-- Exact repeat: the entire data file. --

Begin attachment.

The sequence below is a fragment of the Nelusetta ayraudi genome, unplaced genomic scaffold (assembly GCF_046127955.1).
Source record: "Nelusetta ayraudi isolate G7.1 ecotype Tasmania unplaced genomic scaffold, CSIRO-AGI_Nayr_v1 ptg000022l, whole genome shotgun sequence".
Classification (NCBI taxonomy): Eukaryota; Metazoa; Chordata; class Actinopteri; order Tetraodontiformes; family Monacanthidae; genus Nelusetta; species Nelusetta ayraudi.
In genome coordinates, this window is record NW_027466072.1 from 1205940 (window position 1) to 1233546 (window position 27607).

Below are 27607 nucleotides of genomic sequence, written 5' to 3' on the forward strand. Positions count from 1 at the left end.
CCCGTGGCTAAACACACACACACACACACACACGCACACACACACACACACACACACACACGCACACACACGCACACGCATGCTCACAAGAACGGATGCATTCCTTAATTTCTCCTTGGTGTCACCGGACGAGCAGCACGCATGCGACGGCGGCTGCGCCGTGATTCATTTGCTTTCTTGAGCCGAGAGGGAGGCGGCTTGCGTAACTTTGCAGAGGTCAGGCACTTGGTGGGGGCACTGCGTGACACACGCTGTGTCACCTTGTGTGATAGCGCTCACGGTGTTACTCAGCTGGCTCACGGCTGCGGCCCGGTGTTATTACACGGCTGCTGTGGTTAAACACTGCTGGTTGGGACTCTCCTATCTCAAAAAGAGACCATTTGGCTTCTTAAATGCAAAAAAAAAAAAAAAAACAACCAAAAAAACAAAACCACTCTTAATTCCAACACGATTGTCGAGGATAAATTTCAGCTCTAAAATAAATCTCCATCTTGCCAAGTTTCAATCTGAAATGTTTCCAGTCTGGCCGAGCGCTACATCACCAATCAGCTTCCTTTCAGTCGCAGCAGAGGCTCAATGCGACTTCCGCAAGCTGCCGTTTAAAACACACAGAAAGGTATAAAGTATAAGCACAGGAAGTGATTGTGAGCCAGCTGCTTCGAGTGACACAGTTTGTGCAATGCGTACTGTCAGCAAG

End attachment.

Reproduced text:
The sequence below is a fragment of the Nelusetta ayraudi genome, unplaced genomic scaffold (assembly GCF_046127955.1).
Source record: "Nelusetta ayraudi isolate G7.1 ecotype Tasmania unplaced genomic scaffold, CSIRO-AGI_Nayr_v1 ptg000022l, whole genome shotgun sequence".
Classification (NCBI taxonomy): Eukaryota; Metazoa; Chordata; class Actinopteri; order Tetraodontiformes; family Monacanthidae; genus Nelusetta; species Nelusetta ayraudi.
In genome coordinates, this window is record NW_027466072.1 from 1205940 (window position 1) to 1233546 (window position 27607).

Below are 27607 nucleotides of genomic sequence, written 5' to 3' on the forward strand. Positions count from 1 at the left end.
CCCGTGGCTAAACACACACACACACACACACACGCACACACACACACACACACACACACACGCACACACACGCACACGCATGCTCACAAGAACGGATGCATTCCTTAATTTCTCCTTGGTGTCACCGGACGAGCAGCACGCATGCGACGGCGGCTGCGCCGTGATTCATTTGCTTTCTTGAGCCGAGAGGGAGGCGGCTTGCGTAACTTTGCAGAGGTCAGGCACTTGGTGGGGGCACTGCGTGACACACGCTGTGTCACCTTGTGTGATAGCGCTCACGGTGTTACTCAGCTGGCTCACGGCTGCGGCCCGGTGTTATTACACGGCTGCTGTGGTTAAACACTGCTGGTTGGGACTCTCCTATCTCAAAAAGAGACCATTTGGCTTCTTAAATGCAAAAAAAAAAAAAAAAACAACCAAAAAAACAAAACCACTCTTAATTCCAACACGATTGTCGAGGATAAATTTCAGCTCTAAAATAAATCTCCATCTTGCCAAGTTTCAATCTGAAATGTTTCCAGTCTGGCCGAGCGCTACATCACCAATCAGCTTCCTTTCAGTCGCAGCAGAGGCTCAATGCGACTTCCGCAAGCTGCCGTTTAAAACACACAGAAAGGTATAAAGTATAAGCACAGGAAGTGATTGTGAGCCAGCTGCTTCGAGTGACACAGTTTGTGCAATGCGTACTGTCAGCAAG